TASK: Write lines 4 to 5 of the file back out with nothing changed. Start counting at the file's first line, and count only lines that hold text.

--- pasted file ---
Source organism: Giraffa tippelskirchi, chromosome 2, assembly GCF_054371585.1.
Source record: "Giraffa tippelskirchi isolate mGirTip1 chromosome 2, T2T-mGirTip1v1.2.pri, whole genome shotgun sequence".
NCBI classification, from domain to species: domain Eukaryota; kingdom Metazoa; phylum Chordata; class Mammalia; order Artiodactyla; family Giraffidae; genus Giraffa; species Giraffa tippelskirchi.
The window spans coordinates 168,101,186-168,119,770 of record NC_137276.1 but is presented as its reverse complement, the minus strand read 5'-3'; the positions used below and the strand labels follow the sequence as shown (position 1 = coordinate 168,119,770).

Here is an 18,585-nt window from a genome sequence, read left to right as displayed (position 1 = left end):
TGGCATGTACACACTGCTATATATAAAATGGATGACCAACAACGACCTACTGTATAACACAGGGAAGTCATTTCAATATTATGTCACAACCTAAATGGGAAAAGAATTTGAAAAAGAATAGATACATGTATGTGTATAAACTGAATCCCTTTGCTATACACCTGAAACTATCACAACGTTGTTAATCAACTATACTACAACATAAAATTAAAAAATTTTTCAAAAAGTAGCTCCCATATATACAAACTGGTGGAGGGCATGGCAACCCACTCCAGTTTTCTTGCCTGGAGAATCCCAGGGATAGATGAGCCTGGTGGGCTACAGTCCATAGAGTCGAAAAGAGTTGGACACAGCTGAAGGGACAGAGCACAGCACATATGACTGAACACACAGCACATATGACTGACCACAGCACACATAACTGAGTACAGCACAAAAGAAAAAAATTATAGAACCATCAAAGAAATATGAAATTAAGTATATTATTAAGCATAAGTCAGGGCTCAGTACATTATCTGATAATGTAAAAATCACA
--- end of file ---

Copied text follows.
The window spans coordinates 168,101,186-168,119,770 of record NC_137276.1 but is presented as its reverse complement, the minus strand read 5'-3'; the positions used below and the strand labels follow the sequence as shown (position 1 = coordinate 168,119,770).

Here is an 18,585-nt window from a genome sequence, read left to right as displayed (position 1 = left end):